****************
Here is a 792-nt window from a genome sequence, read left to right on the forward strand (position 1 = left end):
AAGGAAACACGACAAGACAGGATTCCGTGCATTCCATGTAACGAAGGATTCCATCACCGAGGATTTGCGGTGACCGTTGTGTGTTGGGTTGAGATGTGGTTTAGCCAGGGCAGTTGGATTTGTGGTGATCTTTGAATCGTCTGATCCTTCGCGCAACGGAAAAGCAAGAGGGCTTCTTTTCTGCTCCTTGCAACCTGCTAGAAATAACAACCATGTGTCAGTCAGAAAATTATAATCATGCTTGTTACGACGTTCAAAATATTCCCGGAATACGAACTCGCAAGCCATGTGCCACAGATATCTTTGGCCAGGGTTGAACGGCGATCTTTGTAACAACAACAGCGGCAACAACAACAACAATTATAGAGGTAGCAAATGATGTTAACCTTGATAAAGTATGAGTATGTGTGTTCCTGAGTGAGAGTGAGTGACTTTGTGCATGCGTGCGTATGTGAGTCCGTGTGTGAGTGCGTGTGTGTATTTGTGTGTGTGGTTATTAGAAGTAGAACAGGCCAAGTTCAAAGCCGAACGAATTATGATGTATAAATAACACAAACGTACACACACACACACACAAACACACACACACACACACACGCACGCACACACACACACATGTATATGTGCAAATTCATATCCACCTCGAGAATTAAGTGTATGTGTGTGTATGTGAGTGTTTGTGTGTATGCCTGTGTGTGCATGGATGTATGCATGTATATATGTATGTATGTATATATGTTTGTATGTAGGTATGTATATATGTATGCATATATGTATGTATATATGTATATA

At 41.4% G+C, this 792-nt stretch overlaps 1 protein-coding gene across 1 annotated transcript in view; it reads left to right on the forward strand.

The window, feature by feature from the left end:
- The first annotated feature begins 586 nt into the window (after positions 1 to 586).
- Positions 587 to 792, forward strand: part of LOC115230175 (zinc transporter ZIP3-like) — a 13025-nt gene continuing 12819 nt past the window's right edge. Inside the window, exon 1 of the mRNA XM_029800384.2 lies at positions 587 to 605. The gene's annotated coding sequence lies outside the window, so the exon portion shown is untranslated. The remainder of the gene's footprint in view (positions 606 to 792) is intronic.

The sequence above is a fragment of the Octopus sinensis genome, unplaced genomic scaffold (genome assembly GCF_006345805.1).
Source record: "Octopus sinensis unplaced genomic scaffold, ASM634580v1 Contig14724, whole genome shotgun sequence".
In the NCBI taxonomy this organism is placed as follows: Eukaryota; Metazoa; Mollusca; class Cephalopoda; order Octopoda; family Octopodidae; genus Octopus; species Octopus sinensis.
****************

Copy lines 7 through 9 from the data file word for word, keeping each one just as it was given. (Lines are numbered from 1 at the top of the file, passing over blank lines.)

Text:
The sequence above is a fragment of the Octopus sinensis genome, unplaced genomic scaffold (genome assembly GCF_006345805.1).
Source record: "Octopus sinensis unplaced genomic scaffold, ASM634580v1 Contig14724, whole genome shotgun sequence".
In the NCBI taxonomy this organism is placed as follows: Eukaryota; Metazoa; Mollusca; class Cephalopoda; order Octopoda; family Octopodidae; genus Octopus; species Octopus sinensis.